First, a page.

These characters offer up an example of Eggers’ play with mythology. A mash-up between legends, Dafoe’s Thomas Wake and Pattison’s Thomas Howard represent variations of the sea-god Proteus and fire-stealing titan Prometheus of the Greek mythos. Being the Old Man of the Sea, Proteus was a shapeshifter with dominion over the sea and the creatures therein. An island dweller, Proteus was also prophetic, knowing all things past, present and future, but hated revealing his knowledge. Wake mostly follows along these lines. He’s the older keeper, the wiser of the two. There’s little he parses out to Howard outside of orders and maintains an intense possession over the light. Proteus was of an unpredictable temperament, and Wake is much the same. One minute, he and Howard are chugging spirits, singing sea-shanties and embracing in slow dance. Then, wham! Wake will come in with a sudden slap to the face, cursing Howard for feuding with seagulls: 

“Bad luck to kill a seabird!” shouts Wake, his creased, thickly bearded face filling the entirety of the screen in a striking close-up.

Wake’s selfish control over the light is the driving force behind him and Howard’s combative dynamic. Howard, who’s initially introduced as Ephraim Winslow, is a man of delicate pride. He’s a chap after his worth, seeking reward for that which he has yet to accomplish. Howard makes for an incredibly fascinating rendition of the Prometheus. In the ancient lore, Prometheus, a titan and trickster, stole fire from the gods and gifted it to man, granting them power over nature and the natural order. Howard reflects the curious and mischievous spirit of Prometheus but is decidedly a more devious character. His true identity and motives are secret for most of the film, but his obsession with the light is clear from the get-go. Forbidden access by Wake, Howard is overwhelmed with a desperate need to look into the uncanny lamp. Unlike the great titan, however, Howard cares only for his satiation. There is no altruism or humility in his desire—only greed. If you’re familiar with how Prometheus’ story ends, well. Let’s just say certain footsteps are indeed followed.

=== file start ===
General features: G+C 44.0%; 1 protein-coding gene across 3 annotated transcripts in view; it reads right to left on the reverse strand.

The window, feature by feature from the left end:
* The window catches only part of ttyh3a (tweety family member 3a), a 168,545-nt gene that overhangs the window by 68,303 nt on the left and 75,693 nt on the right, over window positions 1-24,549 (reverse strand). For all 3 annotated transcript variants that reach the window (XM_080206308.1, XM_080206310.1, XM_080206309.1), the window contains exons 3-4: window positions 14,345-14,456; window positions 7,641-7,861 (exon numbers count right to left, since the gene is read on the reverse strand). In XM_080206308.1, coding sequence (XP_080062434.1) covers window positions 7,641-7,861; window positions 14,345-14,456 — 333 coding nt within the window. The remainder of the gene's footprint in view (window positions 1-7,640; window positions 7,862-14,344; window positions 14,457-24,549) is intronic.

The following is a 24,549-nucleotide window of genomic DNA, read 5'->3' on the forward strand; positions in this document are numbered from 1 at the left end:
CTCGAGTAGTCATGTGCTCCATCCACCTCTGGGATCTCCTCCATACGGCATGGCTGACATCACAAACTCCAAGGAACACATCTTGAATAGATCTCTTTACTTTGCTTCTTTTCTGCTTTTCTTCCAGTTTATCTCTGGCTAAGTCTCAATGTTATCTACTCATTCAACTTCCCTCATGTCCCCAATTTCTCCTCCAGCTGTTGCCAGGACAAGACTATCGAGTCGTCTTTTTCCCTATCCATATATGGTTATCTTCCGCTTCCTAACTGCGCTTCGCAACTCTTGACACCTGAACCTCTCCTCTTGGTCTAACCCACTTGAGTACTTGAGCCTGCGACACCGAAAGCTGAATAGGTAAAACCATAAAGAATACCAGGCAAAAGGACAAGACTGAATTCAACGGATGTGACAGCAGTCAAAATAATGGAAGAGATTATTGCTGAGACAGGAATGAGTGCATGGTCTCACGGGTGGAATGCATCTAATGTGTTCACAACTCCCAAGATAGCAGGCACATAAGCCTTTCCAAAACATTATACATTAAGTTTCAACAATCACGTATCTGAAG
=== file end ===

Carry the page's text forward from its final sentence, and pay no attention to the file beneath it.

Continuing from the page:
Ever the meticulous craftsman he is, Eggers also pulled inspiration from several key 19th-century symbolist artists. The works of Swiss painter Arnold Böcklin informed the film’s mermaid, having that character lean more towards its ominous origins than singing sea princess. Some of the film’s visuals pull from the work of German painter/sculptor Sascha Schneider, and likely the most disturbing shot in the movie directly relates to an untitled piece by Jean Delville. The swatch of reference with which Eggers uses to color his canvas lends itself to the unique palette he brings to cinema.

By Sascha Schneider – Hans-Gerd Röder, Sascha Schneider, ein Maler für Karl May (Bamberg: Karl May-Verlag, 1995), p. 13., Public Domain.

The Lighthouse is a riveting film that plays like an acid trip on the high seas. Teeming with evocative imagery and provocative performances, this is a singular movie whose pallid frames will linger long after the credits roll.

Next blog hint: Not the bees; the other one.

— Chris J. Patiño, Film Blogger.

Chris’ Bio:

Chris J. Patiño is a senior at Lewis University, working toward a Bachelor of Arts degree in Journalism. Inspired at an early age by the late great Roger Ebert, he looks to follow in the footsteps of the acclaimed film critic and add his voice to the choir of movie discourse. As a Tempo reporter, Chris writes film reviews for The Lewis Flyer. He enjoys just about every film genre, but favorites include horror, sci-fi, and action. A lover of books, board games and the great outdoors, he spends most of his free time in worlds of fantasy and thought. Favorite authors include Stephen King and Jim Butcher, with favorite novels being The Dresden Files series, the Harry Potter series, Salem’s LotThe ShiningThe Girl with the Dragon Tattoo and All the President’s Men.